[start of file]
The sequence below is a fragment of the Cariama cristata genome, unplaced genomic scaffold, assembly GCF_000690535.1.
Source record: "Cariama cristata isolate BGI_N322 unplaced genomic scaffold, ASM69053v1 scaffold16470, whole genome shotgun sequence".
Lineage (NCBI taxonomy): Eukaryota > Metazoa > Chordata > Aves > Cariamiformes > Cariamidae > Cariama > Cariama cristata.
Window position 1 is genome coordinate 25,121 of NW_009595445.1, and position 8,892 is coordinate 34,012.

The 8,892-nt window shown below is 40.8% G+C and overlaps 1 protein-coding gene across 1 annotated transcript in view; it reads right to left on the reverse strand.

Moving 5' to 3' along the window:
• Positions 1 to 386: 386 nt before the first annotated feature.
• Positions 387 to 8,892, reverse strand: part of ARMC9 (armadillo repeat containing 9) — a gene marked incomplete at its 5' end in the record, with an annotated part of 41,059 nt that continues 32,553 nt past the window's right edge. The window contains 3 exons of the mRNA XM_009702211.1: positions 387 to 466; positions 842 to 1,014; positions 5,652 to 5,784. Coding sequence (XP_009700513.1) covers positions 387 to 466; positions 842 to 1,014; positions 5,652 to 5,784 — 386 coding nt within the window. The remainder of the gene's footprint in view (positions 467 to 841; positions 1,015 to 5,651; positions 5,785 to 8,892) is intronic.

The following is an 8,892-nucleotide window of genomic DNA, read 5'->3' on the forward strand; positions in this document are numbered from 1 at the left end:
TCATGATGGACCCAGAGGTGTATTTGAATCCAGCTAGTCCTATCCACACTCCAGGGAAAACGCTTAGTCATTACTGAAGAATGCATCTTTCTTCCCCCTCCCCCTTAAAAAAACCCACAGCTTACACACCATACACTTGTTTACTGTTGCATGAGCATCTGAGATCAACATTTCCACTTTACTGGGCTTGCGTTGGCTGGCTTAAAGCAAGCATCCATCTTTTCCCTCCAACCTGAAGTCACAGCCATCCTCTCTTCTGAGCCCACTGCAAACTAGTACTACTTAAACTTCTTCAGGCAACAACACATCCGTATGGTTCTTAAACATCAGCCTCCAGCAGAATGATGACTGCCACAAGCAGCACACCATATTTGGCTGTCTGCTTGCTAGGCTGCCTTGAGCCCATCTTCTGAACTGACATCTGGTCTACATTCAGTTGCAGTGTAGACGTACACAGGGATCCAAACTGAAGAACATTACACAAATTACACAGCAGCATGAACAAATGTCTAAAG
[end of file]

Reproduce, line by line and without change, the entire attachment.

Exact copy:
The sequence below is a fragment of the Cariama cristata genome, unplaced genomic scaffold, assembly GCF_000690535.1.
Source record: "Cariama cristata isolate BGI_N322 unplaced genomic scaffold, ASM69053v1 scaffold16470, whole genome shotgun sequence".
Lineage (NCBI taxonomy): Eukaryota > Metazoa > Chordata > Aves > Cariamiformes > Cariamidae > Cariama > Cariama cristata.
Window position 1 is genome coordinate 25,121 of NW_009595445.1, and position 8,892 is coordinate 34,012.

The 8,892-nt window shown below is 40.8% G+C and overlaps 1 protein-coding gene across 1 annotated transcript in view; it reads right to left on the reverse strand.

Moving 5' to 3' along the window:
• Positions 1 to 386: 386 nt before the first annotated feature.
• Positions 387 to 8,892, reverse strand: part of ARMC9 (armadillo repeat containing 9) — a gene marked incomplete at its 5' end in the record, with an annotated part of 41,059 nt that continues 32,553 nt past the window's right edge. The window contains 3 exons of the mRNA XM_009702211.1: positions 387 to 466; positions 842 to 1,014; positions 5,652 to 5,784. Coding sequence (XP_009700513.1) covers positions 387 to 466; positions 842 to 1,014; positions 5,652 to 5,784 — 386 coding nt within the window. The remainder of the gene's footprint in view (positions 467 to 841; positions 1,015 to 5,651; positions 5,785 to 8,892) is intronic.

The following is an 8,892-nucleotide window of genomic DNA, read 5'->3' on the forward strand; positions in this document are numbered from 1 at the left end:
TCATGATGGACCCAGAGGTGTATTTGAATCCAGCTAGTCCTATCCACACTCCAGGGAAAACGCTTAGTCATTACTGAAGAATGCATCTTTCTTCCCCCTCCCCCTTAAAAAAACCCACAGCTTACACACCATACACTTGTTTACTGTTGCATGAGCATCTGAGATCAACATTTCCACTTTACTGGGCTTGCGTTGGCTGGCTTAAAGCAAGCATCCATCTTTTCCCTCCAACCTGAAGTCACAGCCATCCTCTCTTCTGAGCCCACTGCAAACTAGTACTACTTAAACTTCTTCAGGCAACAACACATCCGTATGGTTCTTAAACATCAGCCTCCAGCAGAATGATGACTGCCACAAGCAGCACACCATATTTGGCTGTCTGCTTGCTAGGCTGCCTTGAGCCCATCTTCTGAACTGACATCTGGTCTACATTCAGTTGCAGTGTAGACGTACACAGGGATCCAAACTGAAGAACATTACACAAATTACACAGCAGCATGAACAAATGTCTAAAG